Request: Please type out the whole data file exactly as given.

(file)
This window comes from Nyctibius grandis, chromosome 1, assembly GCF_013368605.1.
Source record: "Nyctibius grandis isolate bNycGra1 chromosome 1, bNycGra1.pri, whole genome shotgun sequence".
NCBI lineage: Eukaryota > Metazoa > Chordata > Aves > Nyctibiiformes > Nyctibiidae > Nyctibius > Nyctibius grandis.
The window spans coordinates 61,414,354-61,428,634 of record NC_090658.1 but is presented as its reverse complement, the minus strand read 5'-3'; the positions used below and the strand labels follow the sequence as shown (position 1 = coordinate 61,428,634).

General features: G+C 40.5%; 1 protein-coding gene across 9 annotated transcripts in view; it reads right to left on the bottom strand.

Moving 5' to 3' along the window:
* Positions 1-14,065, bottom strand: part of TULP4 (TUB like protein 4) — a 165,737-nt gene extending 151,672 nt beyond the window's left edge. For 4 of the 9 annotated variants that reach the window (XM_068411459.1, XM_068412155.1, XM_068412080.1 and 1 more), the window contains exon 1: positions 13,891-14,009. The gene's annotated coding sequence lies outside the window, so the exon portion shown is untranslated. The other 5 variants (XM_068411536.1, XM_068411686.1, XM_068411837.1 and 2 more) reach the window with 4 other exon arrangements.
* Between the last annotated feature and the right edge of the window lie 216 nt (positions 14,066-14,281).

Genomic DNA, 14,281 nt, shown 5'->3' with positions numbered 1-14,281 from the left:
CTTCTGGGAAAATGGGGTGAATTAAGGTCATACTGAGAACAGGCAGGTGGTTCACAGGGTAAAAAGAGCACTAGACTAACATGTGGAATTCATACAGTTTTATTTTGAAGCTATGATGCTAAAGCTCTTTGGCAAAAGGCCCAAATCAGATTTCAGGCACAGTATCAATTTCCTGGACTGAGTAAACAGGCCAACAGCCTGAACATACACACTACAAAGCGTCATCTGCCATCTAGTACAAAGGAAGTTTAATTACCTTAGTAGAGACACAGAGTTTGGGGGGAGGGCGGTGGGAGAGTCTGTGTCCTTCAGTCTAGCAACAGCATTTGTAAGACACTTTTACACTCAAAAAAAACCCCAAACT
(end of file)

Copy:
This window comes from Nyctibius grandis, chromosome 1, assembly GCF_013368605.1.
Source record: "Nyctibius grandis isolate bNycGra1 chromosome 1, bNycGra1.pri, whole genome shotgun sequence".
NCBI lineage: Eukaryota > Metazoa > Chordata > Aves > Nyctibiiformes > Nyctibiidae > Nyctibius > Nyctibius grandis.
The window spans coordinates 61,414,354-61,428,634 of record NC_090658.1 but is presented as its reverse complement, the minus strand read 5'-3'; the positions used below and the strand labels follow the sequence as shown (position 1 = coordinate 61,428,634).

General features: G+C 40.5%; 1 protein-coding gene across 9 annotated transcripts in view; it reads right to left on the bottom strand.

Moving 5' to 3' along the window:
* Positions 1-14,065, bottom strand: part of TULP4 (TUB like protein 4) — a 165,737-nt gene extending 151,672 nt beyond the window's left edge. For 4 of the 9 annotated variants that reach the window (XM_068411459.1, XM_068412155.1, XM_068412080.1 and 1 more), the window contains exon 1: positions 13,891-14,009. The gene's annotated coding sequence lies outside the window, so the exon portion shown is untranslated. The other 5 variants (XM_068411536.1, XM_068411686.1, XM_068411837.1 and 2 more) reach the window with 4 other exon arrangements.
* Between the last annotated feature and the right edge of the window lie 216 nt (positions 14,066-14,281).

Genomic DNA, 14,281 nt, shown 5'->3' with positions numbered 1-14,281 from the left:
CTTCTGGGAAAATGGGGTGAATTAAGGTCATACTGAGAACAGGCAGGTGGTTCACAGGGTAAAAAGAGCACTAGACTAACATGTGGAATTCATACAGTTTTATTTTGAAGCTATGATGCTAAAGCTCTTTGGCAAAAGGCCCAAATCAGATTTCAGGCACAGTATCAATTTCCTGGACTGAGTAAACAGGCCAACAGCCTGAACATACACACTACAAAGCGTCATCTGCCATCTAGTACAAAGGAAGTTTAATTACCTTAGTAGAGACACAGAGTTTGGGGGGAGGGCGGTGGGAGAGTCTGTGTCCTTCAGTCTAGCAACAGCATTTGTAAGACACTTTTACACTCAAAAAAAACCCCAAACT